Find out what your talents are and polish them. God gave you your abilities; see if you can make money doing the things you love and eventually support yourself financially (or at least supplement your family's income if you live at home). Or perhaps learn new skills that interest you, that may be more conducive to earning you a salary.
    And don't let ANYONE tell you there's something wrong with you because you're single. Everyone is on God's timetable, and He grows and matures us all in His time, not society's.

    I know, easier said than done. I still struggle with loneliness and wondering what my purpose is in life. But God has me where I am for a reason; I just need to find that reason and serve Him to the best of my ability.

    In all things, seek God's guidance and be open to His leading. Be strong in the Lord, Sisters, and press on toward the Goal!

    Love in Christ,
    ~R.R. Goodwill
    (30 and single)

  17. I'm 18 and am thankful for my mom teaching me to SEW, and COOK and CLEAN and keep a house running somewhat smoothly. I'm still learning to prioritize my time lol! And I am randomly very excited to hear you encourage people NOT to use Bath and Body. My mom and I are only learning how horrible things like that are for your body.

  18. Olivia, I love this post! As a twenty-something, I totally agree. One thing I'd add (there are many more I'm sure, but the one that pops up in my mind) is learn the sciences: the basics of chemistry, biology and physics. It will come in handy when making good health decisions, figuring out the validity of advertisers' claims, or even fixing things around the house πŸ™‚

  19. I think this is a great list for you, Olivia — obviously, these are things that you are passionate about. But, I am not sure this is a universal list I would recommend for every teenage girl. We all come for different backgrounds, abilities, etc. I think the most important skills for a young women to acquire are how to love and serve others and use the gifts God has given you to build his kingdom. Many of the skills you mentioned help you to do just that (which is fantastic!) but not all of them do. Being a wife and mother (and Christ-follower) is about finding true life by "dying to self" and I think we can never practice that enough. And, it is good and healthy for us to look back at each stage of our life and see the "things we did right or wrong." It is a sign that you are growing in grace and maturity.

  20. Thank you so much for this Olivia! I'm no longer a teen – actually, I'm three years older than you, and my life is quite different – but there is something about this article, and about your blog generally, that make me enjoy both the simplicity and beauty of life. You are truly a daily inspiration!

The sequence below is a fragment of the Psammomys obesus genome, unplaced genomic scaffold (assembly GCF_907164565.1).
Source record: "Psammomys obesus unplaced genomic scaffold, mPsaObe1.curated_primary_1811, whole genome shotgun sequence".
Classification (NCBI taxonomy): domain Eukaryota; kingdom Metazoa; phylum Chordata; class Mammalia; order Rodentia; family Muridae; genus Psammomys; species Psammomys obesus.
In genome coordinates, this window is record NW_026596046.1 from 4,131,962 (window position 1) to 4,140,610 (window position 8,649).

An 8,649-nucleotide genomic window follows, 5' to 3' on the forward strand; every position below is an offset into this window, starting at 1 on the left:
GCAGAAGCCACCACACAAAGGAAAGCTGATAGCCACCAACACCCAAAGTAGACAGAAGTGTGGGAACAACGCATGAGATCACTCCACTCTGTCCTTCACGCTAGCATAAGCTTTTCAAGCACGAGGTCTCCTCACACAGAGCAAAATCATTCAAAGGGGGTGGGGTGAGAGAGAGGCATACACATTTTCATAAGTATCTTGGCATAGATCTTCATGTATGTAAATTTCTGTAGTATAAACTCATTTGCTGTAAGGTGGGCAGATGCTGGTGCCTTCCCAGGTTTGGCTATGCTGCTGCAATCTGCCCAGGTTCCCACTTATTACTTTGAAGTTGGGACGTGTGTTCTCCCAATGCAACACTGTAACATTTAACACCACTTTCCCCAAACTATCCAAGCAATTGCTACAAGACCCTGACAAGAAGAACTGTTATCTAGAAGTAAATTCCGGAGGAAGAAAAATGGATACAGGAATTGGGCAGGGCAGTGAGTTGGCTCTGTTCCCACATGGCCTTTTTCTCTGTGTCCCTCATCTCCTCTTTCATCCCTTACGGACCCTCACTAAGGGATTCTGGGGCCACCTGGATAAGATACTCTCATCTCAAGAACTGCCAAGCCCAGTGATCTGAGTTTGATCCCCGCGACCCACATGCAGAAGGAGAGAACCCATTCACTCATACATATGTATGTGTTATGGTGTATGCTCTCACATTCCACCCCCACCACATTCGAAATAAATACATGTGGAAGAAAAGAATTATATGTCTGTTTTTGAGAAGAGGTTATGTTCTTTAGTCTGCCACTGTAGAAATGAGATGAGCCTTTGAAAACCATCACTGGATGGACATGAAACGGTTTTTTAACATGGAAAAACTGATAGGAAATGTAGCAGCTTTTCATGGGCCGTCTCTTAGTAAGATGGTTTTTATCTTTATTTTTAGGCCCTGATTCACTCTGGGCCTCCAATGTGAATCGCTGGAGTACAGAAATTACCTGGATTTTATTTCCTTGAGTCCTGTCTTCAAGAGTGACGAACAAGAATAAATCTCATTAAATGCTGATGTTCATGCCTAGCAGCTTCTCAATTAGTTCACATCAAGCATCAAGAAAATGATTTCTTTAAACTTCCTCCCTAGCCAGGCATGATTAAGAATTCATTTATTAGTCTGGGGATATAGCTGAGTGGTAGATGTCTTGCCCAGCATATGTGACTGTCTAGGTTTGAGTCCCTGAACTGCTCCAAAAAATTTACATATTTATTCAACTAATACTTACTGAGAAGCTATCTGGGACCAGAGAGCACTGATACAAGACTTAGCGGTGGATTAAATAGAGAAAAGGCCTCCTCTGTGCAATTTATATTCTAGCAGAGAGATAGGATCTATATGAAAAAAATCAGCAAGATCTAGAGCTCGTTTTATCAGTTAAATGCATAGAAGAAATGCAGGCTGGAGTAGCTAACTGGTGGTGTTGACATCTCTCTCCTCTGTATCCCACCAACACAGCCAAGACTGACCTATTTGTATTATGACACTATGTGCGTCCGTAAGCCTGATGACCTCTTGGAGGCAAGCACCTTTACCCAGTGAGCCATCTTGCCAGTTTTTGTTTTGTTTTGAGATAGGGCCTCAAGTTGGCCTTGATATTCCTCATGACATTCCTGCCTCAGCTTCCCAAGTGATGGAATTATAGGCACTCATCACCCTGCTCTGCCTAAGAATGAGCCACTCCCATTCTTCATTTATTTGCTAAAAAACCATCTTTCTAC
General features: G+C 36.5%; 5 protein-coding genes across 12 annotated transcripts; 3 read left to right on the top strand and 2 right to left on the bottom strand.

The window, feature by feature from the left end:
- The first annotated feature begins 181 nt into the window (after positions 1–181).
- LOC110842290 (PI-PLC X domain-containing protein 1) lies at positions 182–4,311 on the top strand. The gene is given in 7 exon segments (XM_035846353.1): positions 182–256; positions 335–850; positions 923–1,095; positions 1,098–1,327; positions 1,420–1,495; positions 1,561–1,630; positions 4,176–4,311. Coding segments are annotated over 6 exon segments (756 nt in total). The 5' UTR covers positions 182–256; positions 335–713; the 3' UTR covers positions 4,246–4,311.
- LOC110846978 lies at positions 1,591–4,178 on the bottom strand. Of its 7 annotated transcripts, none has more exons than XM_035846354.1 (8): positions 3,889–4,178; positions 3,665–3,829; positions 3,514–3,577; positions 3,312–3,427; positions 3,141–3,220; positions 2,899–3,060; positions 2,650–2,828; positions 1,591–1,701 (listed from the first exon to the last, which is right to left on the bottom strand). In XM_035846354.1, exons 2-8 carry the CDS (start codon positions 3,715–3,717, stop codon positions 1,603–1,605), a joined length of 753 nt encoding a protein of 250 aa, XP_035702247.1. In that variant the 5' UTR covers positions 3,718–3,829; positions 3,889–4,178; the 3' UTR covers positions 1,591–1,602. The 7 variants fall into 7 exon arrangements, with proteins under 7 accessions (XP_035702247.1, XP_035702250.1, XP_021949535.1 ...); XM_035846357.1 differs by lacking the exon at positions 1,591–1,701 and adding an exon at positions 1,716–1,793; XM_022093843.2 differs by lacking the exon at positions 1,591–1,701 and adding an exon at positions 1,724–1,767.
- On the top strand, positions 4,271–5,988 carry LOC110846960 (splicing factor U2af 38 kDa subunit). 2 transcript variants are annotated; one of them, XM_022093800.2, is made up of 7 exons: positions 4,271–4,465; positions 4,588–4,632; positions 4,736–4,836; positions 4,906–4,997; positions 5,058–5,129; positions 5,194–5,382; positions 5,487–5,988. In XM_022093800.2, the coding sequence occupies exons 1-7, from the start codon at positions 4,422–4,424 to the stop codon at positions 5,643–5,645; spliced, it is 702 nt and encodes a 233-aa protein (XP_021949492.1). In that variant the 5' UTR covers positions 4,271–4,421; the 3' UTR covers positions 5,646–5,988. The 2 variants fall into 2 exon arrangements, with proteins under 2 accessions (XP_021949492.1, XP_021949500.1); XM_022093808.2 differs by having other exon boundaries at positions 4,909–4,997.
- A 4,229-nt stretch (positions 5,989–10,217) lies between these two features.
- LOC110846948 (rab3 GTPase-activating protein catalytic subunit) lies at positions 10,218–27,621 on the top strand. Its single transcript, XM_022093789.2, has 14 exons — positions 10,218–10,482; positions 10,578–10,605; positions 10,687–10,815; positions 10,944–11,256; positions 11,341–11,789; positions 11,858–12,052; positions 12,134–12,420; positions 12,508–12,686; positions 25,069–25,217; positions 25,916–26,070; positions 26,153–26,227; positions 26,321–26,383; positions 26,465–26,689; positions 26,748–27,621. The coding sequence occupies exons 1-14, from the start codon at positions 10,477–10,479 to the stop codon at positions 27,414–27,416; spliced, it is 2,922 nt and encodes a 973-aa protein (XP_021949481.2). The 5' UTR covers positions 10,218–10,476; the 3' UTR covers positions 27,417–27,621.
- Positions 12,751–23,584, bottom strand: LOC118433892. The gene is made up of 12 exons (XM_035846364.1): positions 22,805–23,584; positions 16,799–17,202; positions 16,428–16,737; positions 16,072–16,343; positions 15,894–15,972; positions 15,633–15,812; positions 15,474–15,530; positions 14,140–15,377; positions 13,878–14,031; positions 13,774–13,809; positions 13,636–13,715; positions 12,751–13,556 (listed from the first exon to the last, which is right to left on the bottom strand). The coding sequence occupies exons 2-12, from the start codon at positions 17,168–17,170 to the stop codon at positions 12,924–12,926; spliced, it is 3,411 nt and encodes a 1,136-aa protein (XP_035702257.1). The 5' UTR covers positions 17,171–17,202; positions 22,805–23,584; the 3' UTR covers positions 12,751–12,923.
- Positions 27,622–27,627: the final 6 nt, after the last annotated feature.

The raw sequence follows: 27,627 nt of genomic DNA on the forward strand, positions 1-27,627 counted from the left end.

21. I love this post alot! You are very wise when it comes to alot of things and im very impressed with this post…Studying your Bible is so important in a Christian walk with Christ!! Definately keep your parents close they are very important!! Olivia this is truly my favorite post ever!

    In Christ,

    Shelby Kirkpatrick

  22. It's embarrassing to admit that at 18 I still have a hard time doing my own hair. πŸ˜›

    I'd add to your list keeping a dictionary handy. (I carry one in my purse and I'm glad that I do!)


    1. Its Ok Charis! Im not super talented went comes to hair either! I mean its not perfect theres still flaws but everybodys hair has flaws somewhere! Lol

      In Christ!


  23. Thank you so much for this thought-provoking post! I have a feeling that you were very similar in your teen years to how I was in my early years. I'm 15 now, and even though I still have lots to learn, I'm thankful that God has blessed me with the wisdom to carry myself better than I did. Your advice about relaxing in social situations, not filling silences with meaningless flirty chatter, and building guys up rather than tearing them down are things I so wish I'd understood a few years ago. In the past year or so I have made a real effort to understand the minds of guys better. I feel that since as a woman it is my role in life to support and submit to men (not just my future husband), I should know them in a true, caring way. Just watching them, noticing the little things, has deepened my friendships with many of the men in my life. God has so blessed me with the privilege to honor and encourage my brothers in Christ.
    I enjoyed all of your tips very much Olivia, and the heart behind them! Our youth group did a study on this verse recently, and I feel it summarizes the goals of all the things on your list. "Let your light so shine before men, that they may see your good works and glorify your Father in heaven." Matt. 5:16
    Blessings Olivia!
    Joyfully His,